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Say I have an arbitrary local git working directory that was cloned from some remote. I want to make the local git repository be EXACTLY the same as the remote, irrespective of what's happened to the local directory since it was cloned. I do not want to do another full clone.

Say the local working directory has:

  • additional untracked files
  • deleted files
  • staged changes.
  • may be on some arbitrary branch.
  • have a bunch of commits since being cloned from remote

Now I want to make this local repository reflect remote exactly. Here's my current solution but I'm not sure if it covers all cases and whether there is an easier solution:

git stash
git clean -f -x -d
git checkout master
git fetch origin
git reset --hard origin/master
git pull origin master

Is there a better way to do this?

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1  
The final git pull is definitely redundant after the fetch + reset. –  Dietrich Epp Sep 25 '12 at 7:26
    
Your local repository has a working copy whereas your remote is a bare repository. Inherently they are different in this fundamental way and there is no way to make the "EXACTLY" the same. You can duplicate the objects and references exactly though. –  Adam Dymitruk Sep 26 '12 at 0:30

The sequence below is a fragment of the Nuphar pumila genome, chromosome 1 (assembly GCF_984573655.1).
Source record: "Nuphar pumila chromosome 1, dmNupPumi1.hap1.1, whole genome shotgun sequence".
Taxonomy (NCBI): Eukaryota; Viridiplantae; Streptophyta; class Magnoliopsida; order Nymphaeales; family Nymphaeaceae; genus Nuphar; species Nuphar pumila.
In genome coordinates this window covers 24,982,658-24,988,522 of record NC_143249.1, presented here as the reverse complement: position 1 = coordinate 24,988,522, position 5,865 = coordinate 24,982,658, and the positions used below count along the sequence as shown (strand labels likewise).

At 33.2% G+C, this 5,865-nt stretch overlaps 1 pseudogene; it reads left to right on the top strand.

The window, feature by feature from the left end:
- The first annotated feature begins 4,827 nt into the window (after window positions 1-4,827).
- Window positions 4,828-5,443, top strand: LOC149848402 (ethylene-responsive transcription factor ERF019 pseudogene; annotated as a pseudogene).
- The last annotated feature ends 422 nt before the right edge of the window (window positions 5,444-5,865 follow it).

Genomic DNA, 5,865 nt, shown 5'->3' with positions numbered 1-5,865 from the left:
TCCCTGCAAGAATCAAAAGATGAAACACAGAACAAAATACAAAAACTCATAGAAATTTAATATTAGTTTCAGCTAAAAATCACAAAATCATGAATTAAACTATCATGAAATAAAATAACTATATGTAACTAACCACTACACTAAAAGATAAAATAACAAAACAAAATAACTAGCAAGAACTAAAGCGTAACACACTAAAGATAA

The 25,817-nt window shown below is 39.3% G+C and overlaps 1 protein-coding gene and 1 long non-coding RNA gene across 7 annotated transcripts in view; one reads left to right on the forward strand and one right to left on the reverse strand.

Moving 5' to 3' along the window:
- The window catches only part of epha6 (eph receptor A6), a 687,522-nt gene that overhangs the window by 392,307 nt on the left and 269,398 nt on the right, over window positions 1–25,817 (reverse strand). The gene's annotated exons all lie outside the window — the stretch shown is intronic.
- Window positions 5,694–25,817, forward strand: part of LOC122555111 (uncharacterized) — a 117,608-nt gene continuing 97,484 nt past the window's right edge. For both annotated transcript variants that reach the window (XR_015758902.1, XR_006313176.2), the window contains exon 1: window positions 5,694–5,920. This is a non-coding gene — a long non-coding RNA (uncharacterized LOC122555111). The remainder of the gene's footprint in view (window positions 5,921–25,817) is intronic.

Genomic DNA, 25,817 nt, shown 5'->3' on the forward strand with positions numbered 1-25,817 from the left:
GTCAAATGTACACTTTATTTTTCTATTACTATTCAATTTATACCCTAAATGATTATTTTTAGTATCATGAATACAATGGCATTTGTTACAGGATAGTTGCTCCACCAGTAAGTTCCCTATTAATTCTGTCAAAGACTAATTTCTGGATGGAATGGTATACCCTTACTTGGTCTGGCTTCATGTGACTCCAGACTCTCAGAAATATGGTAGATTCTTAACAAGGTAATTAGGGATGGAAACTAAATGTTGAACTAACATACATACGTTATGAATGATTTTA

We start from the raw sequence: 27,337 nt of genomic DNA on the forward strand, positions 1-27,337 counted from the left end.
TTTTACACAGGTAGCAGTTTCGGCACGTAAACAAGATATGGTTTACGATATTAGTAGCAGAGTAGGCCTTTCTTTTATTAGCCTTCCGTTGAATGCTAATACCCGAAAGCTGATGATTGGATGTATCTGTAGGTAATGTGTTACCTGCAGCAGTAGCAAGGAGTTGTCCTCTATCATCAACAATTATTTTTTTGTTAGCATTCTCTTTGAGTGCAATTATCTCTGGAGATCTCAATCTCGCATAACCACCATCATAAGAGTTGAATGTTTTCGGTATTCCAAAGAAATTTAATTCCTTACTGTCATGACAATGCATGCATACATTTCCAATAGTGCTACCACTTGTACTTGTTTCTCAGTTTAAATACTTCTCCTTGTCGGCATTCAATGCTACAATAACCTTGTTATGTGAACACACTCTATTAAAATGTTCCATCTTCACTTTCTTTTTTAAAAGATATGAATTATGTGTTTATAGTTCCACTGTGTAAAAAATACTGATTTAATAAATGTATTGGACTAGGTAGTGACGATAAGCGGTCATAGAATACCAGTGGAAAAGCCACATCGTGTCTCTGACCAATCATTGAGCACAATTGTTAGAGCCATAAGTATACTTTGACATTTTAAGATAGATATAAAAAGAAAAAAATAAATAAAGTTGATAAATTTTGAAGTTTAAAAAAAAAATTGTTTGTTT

2 Answers 2

up vote 3 down vote accepted
git reset --hard

will dump any changes that you have including any you have staged.

git clean -xdf

will get rid of anything in your working directory that git is not tracking due to ignore or exclude.

git checkout HEAD

will put you on no branch so you can clean everything out.

git branch | xargs git branch -D

will delete all your local branches

git tag -l | xargs git tag -d

will delete all your tags

git prune origin

will get rid of any tracking branches that are no longer on the remote

git fetch

will get any branches and tags from the remote that you don't have. You can stop here and checkout any remote branches you want to work on while creating a local branch with

git checkout origin/master

or you can create local branches that point to where all existing remote branches are pointing to as of your fetch with

git branch -r | xargs -n 1 git checkout
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So if you were to do a git push origin master after all of this, there would be 0 changes in all cases? –  aloo Sep 25 '12 at 15:32
    
yes. If you do each one of those things, you would not have anything to push. –  Adam Dymitruk Sep 25 '12 at 18:46
    
one thing to consider is that if you are working on Windows, your line endings may be registering as changes. Adding them and committing will give you something that will end up getting pushed. –  Adam Dymitruk Sep 25 '12 at 18:47

The following set of commands should get you into an identical state with the remote branch:

git checkout -f master                # Check out the local 'master' branch
git fetch origin                      # Fetch the 'origin' remote
git reset --hard origin/master        # Reset all tracked files to remote state
git clean -dxff                       # Remove all non-tracked files

Note that (for obvious reasons), these commands are potentially destructive - that is, any local changes that are overwritten by this and not saved in a commit accessible by some other means will be lost.

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